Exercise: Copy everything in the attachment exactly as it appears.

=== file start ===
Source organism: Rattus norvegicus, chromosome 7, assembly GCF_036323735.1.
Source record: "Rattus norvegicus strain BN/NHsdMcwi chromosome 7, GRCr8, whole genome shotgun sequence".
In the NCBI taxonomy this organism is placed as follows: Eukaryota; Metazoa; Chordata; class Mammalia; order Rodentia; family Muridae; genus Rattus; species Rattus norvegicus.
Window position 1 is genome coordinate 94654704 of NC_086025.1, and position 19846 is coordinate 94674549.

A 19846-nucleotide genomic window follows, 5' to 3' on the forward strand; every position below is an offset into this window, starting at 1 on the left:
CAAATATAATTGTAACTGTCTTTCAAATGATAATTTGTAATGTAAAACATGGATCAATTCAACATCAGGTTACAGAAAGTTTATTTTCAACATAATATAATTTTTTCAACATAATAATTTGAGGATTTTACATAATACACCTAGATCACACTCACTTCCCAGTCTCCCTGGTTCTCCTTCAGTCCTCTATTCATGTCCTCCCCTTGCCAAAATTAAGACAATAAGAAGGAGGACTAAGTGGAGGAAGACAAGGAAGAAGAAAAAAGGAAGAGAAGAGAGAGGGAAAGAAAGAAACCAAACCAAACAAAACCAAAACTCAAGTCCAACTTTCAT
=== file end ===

Source organism: Rattus norvegicus, chromosome 7, assembly GCF_036323735.1.
Source record: "Rattus norvegicus strain BN/NHsdMcwi chromosome 7, GRCr8, whole genome shotgun sequence".
In the NCBI taxonomy this organism is placed as follows: Eukaryota; Metazoa; Chordata; class Mammalia; order Rodentia; family Muridae; genus Rattus; species Rattus norvegicus.
Window position 1 is genome coordinate 94654704 of NC_086025.1, and position 19846 is coordinate 94674549.

A 19846-nucleotide genomic window follows, 5' to 3' on the forward strand; every position below is an offset into this window, starting at 1 on the left:
CAAATATAATTGTAACTGTCTTTCAAATGATAATTTGTAATGTAAAACATGGATCAATTCAACATCAGGTTACAGAAAGTTTATTTTCAACATAATATAATTTTTTCAACATAATAATTTGAGGATTTTACATAATACACCTAGATCACACTCACTTCCCAGTCTCCCTGGTTCTCCTTCAGTCCTCTATTCATGTCCTCCCCTTGCCAAAATTAAGACAATAAGAAGGAGGACTAAGTGGAGGAAGACAAGGAAGAAGAAAAAAGGAAGAGAAGAGAGAGGGAAAGAAAGAAACCAAACCAAACAAAACCAAAACTCAAGTCCAACTTTCAT